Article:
The Gialia Monastery (Georgian: ღალია, Ğalia; Greek: Γιαλιά) is the ruined medieval Georgian Orthodox monastery at the village of Gialia (Yialia), Paphos District, northwest Cyprus. The monastry is dedicated to the Virgin Mary (The Golden Virgin Mary of Gialia; Greek: Ιερά Μονή Παναγίας Χρυσογιαλιώτισσας, Panayia Chrysogialiotissa).
Located in a forest some five kilometers from the coast near the small town of Polis Chrysochous, the ruins were identified, in 1981, by the Georgian scholar Wachtang Djobadze of California State University on the basis of the medieval Georgian accounts. It was not, however, until 2006 that a systematic archaeological research followed after the Georgian and Cypriote governments agreed to jointly investigate the ruins.
The monastery is certainly attested in the twelfth century, when it was renovated at the behest of Queen Tamar of Georgia (1184-1213); and it has been suggested that it was in continuous existence at least since the end of the tenth century until it was abandoned in the fourteenth century and plundered and destroyed in the sixteenth. So far, the two main structures have been identified: the earlier Virgin church, and the later St. George's church dated probably to the eleventh and twelfth centuries respectively. Remains of Georgian paintings and inscriptions from the thirteen and fourteenth century have also survived.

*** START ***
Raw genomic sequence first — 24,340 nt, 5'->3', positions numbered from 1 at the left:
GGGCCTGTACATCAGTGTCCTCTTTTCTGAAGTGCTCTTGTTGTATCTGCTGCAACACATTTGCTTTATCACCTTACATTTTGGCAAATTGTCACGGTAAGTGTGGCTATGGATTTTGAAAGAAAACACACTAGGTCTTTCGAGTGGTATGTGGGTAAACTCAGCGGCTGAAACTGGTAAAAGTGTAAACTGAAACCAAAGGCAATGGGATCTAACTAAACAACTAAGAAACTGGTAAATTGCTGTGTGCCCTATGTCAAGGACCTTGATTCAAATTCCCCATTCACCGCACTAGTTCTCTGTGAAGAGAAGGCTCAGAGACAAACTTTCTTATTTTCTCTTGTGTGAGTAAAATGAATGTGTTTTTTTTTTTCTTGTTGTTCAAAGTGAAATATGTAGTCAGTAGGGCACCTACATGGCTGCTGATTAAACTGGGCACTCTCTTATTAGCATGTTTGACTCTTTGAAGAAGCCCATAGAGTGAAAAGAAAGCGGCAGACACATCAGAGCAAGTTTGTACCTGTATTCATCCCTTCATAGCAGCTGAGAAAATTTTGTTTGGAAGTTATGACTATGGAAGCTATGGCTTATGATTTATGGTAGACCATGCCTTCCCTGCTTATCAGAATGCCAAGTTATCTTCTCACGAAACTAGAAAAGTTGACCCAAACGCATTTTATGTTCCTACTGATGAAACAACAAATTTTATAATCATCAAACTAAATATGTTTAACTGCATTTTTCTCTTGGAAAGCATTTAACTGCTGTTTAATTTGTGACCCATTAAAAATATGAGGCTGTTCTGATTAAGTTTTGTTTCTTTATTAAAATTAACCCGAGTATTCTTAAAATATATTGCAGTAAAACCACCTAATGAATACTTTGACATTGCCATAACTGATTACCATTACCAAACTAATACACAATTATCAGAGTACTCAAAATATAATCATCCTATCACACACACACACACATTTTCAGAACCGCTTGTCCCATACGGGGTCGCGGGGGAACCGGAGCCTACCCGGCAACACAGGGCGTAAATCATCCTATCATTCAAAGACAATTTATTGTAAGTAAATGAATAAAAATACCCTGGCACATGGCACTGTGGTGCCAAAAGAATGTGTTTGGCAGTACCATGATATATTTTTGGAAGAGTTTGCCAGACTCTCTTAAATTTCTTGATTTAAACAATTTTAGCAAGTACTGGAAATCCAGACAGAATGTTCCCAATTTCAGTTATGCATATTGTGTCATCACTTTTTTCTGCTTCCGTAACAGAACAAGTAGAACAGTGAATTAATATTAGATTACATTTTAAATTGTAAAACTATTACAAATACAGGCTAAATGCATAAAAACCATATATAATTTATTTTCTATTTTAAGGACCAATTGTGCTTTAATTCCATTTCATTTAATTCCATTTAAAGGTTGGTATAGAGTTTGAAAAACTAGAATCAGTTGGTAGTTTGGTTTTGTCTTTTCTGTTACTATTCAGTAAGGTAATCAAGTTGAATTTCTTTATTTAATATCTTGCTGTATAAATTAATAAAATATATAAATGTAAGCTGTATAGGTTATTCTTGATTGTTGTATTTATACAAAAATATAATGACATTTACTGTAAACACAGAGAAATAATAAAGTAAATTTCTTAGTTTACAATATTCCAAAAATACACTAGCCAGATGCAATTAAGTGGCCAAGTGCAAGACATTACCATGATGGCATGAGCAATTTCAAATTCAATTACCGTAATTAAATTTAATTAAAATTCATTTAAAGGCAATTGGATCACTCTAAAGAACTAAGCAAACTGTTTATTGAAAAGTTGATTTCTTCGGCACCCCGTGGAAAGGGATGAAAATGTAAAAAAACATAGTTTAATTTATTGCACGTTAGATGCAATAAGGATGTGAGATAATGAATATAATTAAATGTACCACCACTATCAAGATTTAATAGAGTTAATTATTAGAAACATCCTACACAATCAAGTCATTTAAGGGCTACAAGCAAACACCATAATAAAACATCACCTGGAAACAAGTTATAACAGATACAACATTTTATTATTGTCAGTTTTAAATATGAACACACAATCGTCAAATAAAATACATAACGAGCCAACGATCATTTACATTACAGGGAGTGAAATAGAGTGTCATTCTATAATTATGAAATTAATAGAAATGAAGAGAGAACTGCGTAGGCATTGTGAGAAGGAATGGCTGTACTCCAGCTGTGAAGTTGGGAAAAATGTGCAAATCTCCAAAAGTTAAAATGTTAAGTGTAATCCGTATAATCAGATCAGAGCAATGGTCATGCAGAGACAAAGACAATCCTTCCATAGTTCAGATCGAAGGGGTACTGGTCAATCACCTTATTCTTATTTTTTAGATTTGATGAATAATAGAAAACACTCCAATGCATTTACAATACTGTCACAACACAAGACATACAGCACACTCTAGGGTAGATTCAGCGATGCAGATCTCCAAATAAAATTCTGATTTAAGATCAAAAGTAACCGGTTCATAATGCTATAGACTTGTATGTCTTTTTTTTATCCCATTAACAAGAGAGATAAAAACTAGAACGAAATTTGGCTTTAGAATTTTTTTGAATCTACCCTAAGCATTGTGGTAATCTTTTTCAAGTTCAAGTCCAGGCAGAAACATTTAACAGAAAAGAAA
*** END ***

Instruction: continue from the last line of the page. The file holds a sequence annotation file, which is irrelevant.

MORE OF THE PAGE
1. ^ Excavations at the Georgian Monastery of Gialia (Pafos). The Government of Cyprus Press and Information Office. December 5, 2006. Retrieved on July 23, 2007.
2. ^ (Georgian) (English) Ghalia Monastery, Cyprus. Ministry of Culture, Monument Protection and Sport of Georgia, 2006.
3. ^ Angel Nikolaou-Konnarē, Christopher David Schabel (2005), Cyprus: Society and Culture 1191-1374, p. 164. BRILL, ISBN 9004147675
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